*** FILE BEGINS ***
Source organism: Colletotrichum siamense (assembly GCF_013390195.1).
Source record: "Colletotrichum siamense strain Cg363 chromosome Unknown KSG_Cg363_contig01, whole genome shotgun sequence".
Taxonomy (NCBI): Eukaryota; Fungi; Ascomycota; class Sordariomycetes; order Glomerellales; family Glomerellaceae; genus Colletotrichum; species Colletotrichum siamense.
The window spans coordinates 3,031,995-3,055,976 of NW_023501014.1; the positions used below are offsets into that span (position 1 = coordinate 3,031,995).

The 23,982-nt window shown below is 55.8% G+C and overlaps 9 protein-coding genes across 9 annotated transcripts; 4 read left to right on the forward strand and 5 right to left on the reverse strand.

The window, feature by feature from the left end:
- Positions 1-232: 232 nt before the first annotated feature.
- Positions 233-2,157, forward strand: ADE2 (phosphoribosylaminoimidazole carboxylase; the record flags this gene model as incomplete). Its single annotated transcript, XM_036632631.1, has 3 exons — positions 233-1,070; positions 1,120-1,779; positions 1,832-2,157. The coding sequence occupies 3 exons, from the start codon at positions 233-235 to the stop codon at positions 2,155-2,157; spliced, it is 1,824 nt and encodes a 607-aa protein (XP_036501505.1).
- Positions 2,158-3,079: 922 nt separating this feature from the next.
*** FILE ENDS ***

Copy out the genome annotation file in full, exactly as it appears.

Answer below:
Source organism: Colletotrichum siamense (assembly GCF_013390195.1).
Source record: "Colletotrichum siamense strain Cg363 chromosome Unknown KSG_Cg363_contig01, whole genome shotgun sequence".
Taxonomy (NCBI): Eukaryota; Fungi; Ascomycota; class Sordariomycetes; order Glomerellales; family Glomerellaceae; genus Colletotrichum; species Colletotrichum siamense.
The window spans coordinates 3,031,995-3,055,976 of NW_023501014.1; the positions used below are offsets into that span (position 1 = coordinate 3,031,995).

The 23,982-nt window shown below is 55.8% G+C and overlaps 9 protein-coding genes across 9 annotated transcripts; 4 read left to right on the forward strand and 5 right to left on the reverse strand.

The window, feature by feature from the left end:
- Positions 1-232: 232 nt before the first annotated feature.
- Positions 233-2,157, forward strand: ADE2 (phosphoribosylaminoimidazole carboxylase; the record flags this gene model as incomplete). Its single annotated transcript, XM_036632631.1, has 3 exons — positions 233-1,070; positions 1,120-1,779; positions 1,832-2,157. The coding sequence occupies 3 exons, from the start codon at positions 233-235 to the stop codon at positions 2,155-2,157; spliced, it is 1,824 nt and encodes a 607-aa protein (XP_036501505.1).
- Positions 2,158-3,079: 922 nt separating this feature from the next.